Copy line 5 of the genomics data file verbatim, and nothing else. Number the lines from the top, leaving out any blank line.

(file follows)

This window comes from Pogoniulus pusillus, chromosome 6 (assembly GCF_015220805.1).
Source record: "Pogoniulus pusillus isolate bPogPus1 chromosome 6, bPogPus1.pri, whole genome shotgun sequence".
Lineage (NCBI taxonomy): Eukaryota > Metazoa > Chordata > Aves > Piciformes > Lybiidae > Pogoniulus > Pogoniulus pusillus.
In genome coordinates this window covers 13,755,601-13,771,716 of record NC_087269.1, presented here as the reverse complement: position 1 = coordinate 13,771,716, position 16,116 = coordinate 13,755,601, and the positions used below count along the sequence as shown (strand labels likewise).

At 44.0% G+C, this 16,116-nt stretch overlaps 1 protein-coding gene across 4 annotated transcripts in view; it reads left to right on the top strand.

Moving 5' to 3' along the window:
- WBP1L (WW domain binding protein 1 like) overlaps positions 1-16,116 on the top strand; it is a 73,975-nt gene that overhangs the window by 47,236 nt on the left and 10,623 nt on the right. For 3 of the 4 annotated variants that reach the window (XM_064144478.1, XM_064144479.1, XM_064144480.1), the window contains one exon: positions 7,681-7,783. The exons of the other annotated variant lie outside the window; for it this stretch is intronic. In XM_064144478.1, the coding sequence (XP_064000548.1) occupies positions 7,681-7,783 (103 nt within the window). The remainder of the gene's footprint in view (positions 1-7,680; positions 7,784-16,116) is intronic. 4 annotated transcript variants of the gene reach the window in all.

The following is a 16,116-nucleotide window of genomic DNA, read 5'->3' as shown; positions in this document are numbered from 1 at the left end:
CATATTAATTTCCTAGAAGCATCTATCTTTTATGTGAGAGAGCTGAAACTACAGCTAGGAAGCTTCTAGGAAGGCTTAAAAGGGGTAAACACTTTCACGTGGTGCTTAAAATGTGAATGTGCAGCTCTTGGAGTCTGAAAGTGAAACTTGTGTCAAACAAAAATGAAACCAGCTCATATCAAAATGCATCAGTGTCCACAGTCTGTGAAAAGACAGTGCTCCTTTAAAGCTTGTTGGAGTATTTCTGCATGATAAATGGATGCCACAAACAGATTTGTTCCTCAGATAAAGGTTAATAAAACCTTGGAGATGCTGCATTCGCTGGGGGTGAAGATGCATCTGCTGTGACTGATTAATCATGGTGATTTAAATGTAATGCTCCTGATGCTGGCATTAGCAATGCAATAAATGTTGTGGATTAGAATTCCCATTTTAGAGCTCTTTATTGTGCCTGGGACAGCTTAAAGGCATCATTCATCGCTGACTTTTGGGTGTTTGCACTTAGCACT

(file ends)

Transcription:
At 44.0% G+C, this 16,116-nt stretch overlaps 1 protein-coding gene across 4 annotated transcripts in view; it reads left to right on the top strand.